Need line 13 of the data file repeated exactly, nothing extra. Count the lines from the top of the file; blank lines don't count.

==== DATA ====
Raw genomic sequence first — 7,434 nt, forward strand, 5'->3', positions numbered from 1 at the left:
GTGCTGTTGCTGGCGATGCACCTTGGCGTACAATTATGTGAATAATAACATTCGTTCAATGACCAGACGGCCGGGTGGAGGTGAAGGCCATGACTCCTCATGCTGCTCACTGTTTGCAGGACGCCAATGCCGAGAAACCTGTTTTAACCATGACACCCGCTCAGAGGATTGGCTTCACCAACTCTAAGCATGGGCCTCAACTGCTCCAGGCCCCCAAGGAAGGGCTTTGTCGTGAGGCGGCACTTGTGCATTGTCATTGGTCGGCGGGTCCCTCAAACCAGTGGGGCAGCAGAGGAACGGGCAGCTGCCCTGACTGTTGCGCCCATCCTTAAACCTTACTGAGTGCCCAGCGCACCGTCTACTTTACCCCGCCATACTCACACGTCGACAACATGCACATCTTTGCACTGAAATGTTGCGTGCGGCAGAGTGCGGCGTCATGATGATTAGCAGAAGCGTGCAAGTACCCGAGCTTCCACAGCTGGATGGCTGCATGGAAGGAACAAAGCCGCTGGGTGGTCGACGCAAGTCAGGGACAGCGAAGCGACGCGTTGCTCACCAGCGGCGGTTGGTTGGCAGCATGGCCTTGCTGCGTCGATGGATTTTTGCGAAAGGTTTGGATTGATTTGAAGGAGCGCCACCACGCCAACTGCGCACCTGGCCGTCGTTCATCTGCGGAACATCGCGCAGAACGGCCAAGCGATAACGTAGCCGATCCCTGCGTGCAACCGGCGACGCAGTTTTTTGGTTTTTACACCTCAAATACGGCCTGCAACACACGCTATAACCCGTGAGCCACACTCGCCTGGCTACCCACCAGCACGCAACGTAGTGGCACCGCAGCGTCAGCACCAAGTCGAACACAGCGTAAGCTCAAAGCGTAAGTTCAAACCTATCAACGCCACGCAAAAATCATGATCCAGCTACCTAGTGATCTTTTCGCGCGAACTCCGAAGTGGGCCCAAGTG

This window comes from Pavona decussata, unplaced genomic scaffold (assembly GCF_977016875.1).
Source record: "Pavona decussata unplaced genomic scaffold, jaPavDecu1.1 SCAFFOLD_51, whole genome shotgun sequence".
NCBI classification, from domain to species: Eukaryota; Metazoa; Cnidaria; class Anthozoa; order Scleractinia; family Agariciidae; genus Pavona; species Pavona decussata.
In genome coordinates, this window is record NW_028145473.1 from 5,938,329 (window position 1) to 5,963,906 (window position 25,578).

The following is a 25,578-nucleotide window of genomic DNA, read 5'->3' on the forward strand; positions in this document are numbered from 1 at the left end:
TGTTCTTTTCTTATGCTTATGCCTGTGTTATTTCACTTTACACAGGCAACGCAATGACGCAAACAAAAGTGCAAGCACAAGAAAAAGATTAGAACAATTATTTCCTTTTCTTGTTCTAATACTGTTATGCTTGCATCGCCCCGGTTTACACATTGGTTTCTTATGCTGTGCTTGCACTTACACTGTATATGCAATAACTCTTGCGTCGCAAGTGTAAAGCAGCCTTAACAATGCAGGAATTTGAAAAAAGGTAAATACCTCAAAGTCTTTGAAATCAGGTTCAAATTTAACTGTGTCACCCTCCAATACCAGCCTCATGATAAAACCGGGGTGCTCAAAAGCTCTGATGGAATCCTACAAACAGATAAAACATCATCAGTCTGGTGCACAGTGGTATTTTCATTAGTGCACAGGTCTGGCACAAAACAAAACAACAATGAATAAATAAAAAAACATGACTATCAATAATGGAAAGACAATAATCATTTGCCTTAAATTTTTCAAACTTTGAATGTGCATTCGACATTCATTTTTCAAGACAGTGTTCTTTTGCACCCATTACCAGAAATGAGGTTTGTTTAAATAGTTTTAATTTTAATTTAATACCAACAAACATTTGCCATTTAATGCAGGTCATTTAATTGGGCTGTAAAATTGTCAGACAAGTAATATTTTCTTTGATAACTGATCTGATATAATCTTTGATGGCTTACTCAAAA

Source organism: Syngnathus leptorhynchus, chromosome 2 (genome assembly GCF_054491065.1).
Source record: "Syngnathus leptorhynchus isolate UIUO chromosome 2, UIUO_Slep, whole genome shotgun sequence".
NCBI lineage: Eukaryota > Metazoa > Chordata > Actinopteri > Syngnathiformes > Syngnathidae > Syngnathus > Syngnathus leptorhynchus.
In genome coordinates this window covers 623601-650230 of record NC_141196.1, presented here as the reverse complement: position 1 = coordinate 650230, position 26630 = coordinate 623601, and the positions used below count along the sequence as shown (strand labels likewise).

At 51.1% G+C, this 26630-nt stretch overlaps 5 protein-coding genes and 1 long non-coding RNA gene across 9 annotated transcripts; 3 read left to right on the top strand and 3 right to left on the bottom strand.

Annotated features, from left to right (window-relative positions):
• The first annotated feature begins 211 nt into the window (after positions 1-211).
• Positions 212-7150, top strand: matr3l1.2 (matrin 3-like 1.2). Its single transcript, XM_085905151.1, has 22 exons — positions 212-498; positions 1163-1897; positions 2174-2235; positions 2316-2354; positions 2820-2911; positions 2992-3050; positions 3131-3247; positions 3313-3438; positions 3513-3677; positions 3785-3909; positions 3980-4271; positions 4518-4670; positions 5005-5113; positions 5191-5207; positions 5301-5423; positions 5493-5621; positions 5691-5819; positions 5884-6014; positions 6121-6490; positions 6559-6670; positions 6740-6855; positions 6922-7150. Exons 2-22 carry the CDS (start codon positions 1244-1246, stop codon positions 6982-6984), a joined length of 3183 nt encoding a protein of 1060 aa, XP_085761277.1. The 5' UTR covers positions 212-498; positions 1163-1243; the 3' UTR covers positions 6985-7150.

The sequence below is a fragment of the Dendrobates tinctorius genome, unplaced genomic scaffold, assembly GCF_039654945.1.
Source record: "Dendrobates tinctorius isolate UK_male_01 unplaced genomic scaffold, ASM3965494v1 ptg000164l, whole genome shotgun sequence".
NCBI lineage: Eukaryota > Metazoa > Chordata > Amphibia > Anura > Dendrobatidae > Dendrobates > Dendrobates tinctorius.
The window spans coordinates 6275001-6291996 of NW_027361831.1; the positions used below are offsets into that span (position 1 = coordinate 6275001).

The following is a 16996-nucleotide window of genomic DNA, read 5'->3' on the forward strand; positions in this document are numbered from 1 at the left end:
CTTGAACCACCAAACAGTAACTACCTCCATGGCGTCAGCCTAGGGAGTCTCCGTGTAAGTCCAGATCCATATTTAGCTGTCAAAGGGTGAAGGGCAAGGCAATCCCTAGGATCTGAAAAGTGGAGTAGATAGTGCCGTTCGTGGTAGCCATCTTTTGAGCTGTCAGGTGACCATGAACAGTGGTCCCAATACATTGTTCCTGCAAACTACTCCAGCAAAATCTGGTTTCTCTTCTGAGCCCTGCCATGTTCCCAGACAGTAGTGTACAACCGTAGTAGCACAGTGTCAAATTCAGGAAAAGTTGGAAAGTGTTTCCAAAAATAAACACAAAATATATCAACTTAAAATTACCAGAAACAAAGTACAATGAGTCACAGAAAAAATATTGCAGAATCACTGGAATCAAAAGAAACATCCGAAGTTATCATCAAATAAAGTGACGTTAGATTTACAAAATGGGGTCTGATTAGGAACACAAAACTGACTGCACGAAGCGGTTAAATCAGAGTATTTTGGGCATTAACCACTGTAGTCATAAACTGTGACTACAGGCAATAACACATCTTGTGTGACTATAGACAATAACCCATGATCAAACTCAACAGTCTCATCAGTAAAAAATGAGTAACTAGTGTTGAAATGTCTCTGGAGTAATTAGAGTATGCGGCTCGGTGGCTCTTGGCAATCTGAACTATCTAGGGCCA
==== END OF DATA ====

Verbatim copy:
At 51.1% G+C, this 26630-nt stretch overlaps 5 protein-coding genes and 1 long non-coding RNA gene across 9 annotated transcripts; 3 read left to right on the top strand and 3 right to left on the bottom strand.